1. The net electric charge of a conductor resides entirely on
2. its surface. (The mutual repulsion of like charges from
Coulomb's Law demands that the charges be as far apart as
possible, hence on the surface of the conductor.)
2. The electric field inside the conductor is zero. (Any net
electric field in the conductor would cause charge to move
since it is abundant and mobile. This violates the condition
of equilibrium: net force =0.)
The external electric field at the surface of
the conductor is perpendicular to that
surface. (If there were a field component
parallel to the surface, it would cause mobile
charge to move along the surface, in
violation of the assumption of equilibrium.)
Electric Field: Conductor Surface
The fact that the conductor is at equilibrium is an important
constraint in this problem. It tells us that the field is
perpendicular to the surface, because otherwise it would exert
a force parallel to the surface and produce charge motion.
Likewise it tells us that the field in the interior of the conductor
is zero, since otherwise charge would be moving and not at
equilibrium.
Examining the nature of the electric field near a conducting
surface is an important application of Gauss' law. Considering
a cylindrical Gaussian surface oriented perpendicular to the
surface, it can be seen that the only contribution to the
electric flux is through the top of the Gaussian surface. The
flux is given by
While strictly true only for an infinite conductor, it tells us
the limiting value as we approach any conductor at
equilibrium.
surface Gaussian in the enclosed charge
the is surface on the A o
0
c
oA
EA = = u
0
c
oA
EA = = u
0
c
o
= E
and the electric field is simply
Gauss's Law for a Single Point Charge
Gauss's Law applies to any charge contribution, but let us apply it now
to the simplest case, that of a single point charge q.
Construct a spherical Gaussian surface of radius r around the
charge q. Take a small area on the Gaussian surface. The area
vector dA points radially outward, as does the electric field
vector at this point. Therefore, the electric flux through this small
area is
From the spherical symmetry, all of such small area elements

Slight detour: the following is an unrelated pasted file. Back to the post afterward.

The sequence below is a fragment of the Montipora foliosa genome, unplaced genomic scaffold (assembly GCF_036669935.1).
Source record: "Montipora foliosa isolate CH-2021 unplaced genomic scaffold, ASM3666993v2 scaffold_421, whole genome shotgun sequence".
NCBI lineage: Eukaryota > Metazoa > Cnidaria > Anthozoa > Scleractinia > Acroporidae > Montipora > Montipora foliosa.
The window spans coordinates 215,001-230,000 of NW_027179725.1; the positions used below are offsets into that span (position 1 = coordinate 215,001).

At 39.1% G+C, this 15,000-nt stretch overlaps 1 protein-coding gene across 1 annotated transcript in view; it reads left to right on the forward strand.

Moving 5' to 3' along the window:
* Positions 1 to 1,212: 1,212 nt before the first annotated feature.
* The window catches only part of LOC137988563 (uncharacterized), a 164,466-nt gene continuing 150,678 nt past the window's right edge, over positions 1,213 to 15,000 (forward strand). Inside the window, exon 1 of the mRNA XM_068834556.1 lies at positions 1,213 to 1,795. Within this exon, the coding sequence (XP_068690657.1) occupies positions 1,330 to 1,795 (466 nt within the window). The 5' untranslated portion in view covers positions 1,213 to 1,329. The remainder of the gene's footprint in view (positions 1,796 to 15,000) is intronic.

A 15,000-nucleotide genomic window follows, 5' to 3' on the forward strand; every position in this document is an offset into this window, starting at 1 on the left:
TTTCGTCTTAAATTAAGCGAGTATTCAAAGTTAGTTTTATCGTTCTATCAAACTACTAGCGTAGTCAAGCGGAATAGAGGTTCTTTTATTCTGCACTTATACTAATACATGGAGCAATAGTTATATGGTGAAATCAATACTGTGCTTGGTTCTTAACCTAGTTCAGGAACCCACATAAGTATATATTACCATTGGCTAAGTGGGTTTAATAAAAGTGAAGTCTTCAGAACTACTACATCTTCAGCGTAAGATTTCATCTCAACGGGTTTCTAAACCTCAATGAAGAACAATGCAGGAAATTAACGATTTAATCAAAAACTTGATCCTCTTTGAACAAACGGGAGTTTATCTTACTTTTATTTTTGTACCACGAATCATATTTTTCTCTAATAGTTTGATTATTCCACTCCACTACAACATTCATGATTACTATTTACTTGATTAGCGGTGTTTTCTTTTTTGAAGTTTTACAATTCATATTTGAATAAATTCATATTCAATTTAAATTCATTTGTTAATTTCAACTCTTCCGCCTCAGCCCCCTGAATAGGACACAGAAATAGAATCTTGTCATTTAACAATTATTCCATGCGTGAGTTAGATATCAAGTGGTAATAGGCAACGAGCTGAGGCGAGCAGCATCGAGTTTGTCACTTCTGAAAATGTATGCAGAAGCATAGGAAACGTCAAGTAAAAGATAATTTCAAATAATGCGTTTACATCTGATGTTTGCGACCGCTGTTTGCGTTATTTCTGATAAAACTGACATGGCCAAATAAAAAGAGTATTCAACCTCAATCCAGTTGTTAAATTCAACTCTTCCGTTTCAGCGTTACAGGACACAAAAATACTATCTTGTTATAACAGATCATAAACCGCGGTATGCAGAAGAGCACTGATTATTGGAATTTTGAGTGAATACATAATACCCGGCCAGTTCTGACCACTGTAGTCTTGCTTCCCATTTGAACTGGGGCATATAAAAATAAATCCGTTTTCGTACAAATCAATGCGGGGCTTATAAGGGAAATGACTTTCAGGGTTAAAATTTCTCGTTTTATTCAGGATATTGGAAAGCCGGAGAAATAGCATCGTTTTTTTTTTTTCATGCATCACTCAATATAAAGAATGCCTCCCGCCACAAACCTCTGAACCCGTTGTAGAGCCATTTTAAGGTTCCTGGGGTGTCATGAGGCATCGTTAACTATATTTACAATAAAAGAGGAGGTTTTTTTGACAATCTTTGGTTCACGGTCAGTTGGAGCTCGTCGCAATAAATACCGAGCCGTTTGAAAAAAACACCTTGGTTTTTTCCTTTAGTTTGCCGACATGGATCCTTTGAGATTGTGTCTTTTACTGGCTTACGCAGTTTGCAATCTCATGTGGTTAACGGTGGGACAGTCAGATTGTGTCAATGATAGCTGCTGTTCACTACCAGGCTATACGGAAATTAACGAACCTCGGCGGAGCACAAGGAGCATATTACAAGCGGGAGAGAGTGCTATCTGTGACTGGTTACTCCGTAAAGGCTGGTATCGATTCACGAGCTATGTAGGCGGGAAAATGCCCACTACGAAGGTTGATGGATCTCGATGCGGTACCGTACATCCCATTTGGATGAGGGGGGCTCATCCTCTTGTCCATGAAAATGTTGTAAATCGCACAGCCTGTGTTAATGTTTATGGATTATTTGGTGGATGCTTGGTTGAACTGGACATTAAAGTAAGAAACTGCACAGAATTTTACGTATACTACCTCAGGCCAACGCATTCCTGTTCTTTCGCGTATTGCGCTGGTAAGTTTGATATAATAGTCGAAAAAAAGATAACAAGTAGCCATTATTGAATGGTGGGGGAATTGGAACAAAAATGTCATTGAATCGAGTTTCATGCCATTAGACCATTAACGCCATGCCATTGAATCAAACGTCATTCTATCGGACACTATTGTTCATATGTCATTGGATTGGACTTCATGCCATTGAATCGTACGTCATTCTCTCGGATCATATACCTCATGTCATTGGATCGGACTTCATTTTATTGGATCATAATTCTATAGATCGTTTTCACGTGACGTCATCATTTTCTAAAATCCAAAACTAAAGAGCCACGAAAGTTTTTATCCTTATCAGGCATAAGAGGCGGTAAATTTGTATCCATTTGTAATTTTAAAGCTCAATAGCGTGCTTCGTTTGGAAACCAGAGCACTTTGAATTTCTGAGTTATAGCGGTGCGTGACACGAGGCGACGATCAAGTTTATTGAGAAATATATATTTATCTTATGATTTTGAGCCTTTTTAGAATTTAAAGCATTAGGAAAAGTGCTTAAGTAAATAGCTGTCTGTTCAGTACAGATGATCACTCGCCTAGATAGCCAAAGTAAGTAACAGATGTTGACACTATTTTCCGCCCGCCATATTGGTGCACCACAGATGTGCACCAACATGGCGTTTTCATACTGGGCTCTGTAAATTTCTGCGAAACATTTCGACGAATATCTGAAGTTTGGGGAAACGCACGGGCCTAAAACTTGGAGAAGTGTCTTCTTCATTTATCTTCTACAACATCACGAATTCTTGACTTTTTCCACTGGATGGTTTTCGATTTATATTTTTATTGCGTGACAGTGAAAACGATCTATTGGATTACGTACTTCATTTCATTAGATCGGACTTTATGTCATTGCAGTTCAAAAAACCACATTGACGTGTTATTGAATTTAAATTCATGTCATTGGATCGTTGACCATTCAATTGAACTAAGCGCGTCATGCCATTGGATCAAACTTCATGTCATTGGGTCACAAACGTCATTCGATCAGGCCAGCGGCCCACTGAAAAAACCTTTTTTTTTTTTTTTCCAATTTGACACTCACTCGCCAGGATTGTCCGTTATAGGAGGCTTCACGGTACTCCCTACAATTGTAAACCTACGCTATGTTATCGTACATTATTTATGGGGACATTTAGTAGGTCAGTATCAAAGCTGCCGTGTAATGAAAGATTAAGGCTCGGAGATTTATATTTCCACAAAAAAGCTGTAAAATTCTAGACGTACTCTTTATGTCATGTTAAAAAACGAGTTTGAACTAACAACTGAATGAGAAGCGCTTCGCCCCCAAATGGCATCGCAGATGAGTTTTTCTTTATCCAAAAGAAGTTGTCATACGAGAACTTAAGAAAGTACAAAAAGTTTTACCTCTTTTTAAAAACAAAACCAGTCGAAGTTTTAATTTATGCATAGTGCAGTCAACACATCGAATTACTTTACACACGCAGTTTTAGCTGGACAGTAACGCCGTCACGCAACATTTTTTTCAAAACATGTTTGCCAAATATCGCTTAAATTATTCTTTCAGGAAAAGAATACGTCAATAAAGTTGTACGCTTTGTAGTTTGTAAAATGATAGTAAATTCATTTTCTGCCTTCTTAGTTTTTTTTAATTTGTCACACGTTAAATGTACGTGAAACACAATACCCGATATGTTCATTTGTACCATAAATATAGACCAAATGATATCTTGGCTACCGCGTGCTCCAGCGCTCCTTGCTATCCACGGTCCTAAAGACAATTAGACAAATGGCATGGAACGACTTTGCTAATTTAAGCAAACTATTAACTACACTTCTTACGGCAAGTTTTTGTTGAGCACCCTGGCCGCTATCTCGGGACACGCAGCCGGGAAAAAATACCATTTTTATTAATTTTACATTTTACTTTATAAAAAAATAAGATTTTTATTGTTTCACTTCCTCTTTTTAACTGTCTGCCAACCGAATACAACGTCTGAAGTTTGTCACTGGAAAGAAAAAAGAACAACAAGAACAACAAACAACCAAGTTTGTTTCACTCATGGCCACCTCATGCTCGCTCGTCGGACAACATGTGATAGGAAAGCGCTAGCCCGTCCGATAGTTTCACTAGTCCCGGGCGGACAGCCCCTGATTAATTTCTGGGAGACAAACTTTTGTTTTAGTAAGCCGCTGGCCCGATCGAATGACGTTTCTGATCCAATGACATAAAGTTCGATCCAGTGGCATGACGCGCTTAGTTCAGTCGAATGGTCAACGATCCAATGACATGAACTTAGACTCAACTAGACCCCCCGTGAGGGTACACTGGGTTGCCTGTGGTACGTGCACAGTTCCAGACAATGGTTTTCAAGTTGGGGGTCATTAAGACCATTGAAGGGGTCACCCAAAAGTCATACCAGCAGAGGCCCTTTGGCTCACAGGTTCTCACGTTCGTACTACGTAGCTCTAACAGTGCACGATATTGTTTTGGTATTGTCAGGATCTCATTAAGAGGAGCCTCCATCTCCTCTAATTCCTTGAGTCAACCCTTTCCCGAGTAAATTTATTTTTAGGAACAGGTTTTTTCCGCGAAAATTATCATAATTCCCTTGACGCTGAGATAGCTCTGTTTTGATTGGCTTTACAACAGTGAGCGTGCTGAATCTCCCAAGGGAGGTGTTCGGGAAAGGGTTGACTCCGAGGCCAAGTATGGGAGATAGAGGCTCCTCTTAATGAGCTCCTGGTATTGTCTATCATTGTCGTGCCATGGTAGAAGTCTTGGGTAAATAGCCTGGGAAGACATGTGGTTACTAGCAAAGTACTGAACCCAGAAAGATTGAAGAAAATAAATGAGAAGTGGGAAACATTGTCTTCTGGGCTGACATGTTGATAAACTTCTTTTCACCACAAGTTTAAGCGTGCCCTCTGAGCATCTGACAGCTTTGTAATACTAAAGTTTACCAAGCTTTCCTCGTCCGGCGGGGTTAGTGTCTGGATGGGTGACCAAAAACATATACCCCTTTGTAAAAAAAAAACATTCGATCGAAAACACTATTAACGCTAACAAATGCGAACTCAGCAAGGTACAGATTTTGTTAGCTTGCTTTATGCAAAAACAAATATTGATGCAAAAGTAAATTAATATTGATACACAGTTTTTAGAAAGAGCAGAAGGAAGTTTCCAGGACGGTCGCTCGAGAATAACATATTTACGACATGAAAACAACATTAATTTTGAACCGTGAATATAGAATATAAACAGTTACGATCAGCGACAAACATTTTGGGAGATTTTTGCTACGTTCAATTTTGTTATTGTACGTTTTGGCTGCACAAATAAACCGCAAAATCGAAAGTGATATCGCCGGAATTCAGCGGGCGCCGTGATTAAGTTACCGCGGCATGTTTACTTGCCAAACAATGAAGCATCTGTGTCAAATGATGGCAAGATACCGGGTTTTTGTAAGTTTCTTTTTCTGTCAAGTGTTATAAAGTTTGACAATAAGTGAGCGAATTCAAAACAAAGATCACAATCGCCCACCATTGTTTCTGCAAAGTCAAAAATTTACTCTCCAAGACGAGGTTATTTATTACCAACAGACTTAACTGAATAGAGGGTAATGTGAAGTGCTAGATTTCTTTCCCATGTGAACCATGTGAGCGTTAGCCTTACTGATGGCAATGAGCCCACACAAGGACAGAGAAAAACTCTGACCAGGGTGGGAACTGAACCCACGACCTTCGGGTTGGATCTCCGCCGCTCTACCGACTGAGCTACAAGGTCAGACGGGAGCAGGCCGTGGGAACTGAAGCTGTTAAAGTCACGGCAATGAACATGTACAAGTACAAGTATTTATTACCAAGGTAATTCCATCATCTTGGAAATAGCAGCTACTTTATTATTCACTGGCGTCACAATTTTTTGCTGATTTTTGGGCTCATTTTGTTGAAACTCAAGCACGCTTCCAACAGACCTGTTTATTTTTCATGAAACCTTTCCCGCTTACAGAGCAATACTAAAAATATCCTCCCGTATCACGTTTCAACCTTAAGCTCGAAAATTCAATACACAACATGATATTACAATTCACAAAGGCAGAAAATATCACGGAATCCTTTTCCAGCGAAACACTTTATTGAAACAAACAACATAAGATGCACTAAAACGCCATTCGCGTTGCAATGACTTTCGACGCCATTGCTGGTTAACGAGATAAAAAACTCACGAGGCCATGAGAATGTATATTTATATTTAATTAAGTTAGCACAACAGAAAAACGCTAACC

contribute equally to the total.
According to Gauss's Law,
because = q. Solving for the electric field gives
which is just Coulomb's Law!
A Uniformly Charged Solid Sphere
An insulating sphere of radius R has a total charge q uniformly
distributed throughout its volume. We want to find the electric
field everywhere, that is, at an inside point r < R, and also at an
outside point r > R.
For the case where r < R:
We construct a spherical
Gaussiansurface of radius r and
apply Gauss's Law.
We already know that for a spherically symmetric case,
We have to be careful about qenc, though. qenc is the net charge within the Gaussian
surface, not the total charge q of the entire sphere. For this reason, we need to multiply
the total charge by the ratio of the volume of the Gaussian surface to the volume of
the entire sphere:
Therefore,
For the case where r > R:

We construct a spherical
Gaussian surface through
an outside point r > R, and
apply Gauss's Law. In this
case,
The graph below is of the magnitude of the electric field due to a
uniformly charged sphere, plotted as a function of distance from
the center of the sphere.
Electric Field for a Charged Sheet
What is the electric field due to a large, thin charged
sheet made of some no conducting material?
We construct a cylindrical Gaussian surface, and place
it symmetrically in the charged sheet as shown in the
above figure. Let the area of each top surface of the \
cylinder be A, and the surface charge density on the
sheet be o.
Applying Gauss's Law to this cylindrical Gaussian
surface gives
and we note qenc = oA.
Therefore,
Electric Field between Capacitor Plates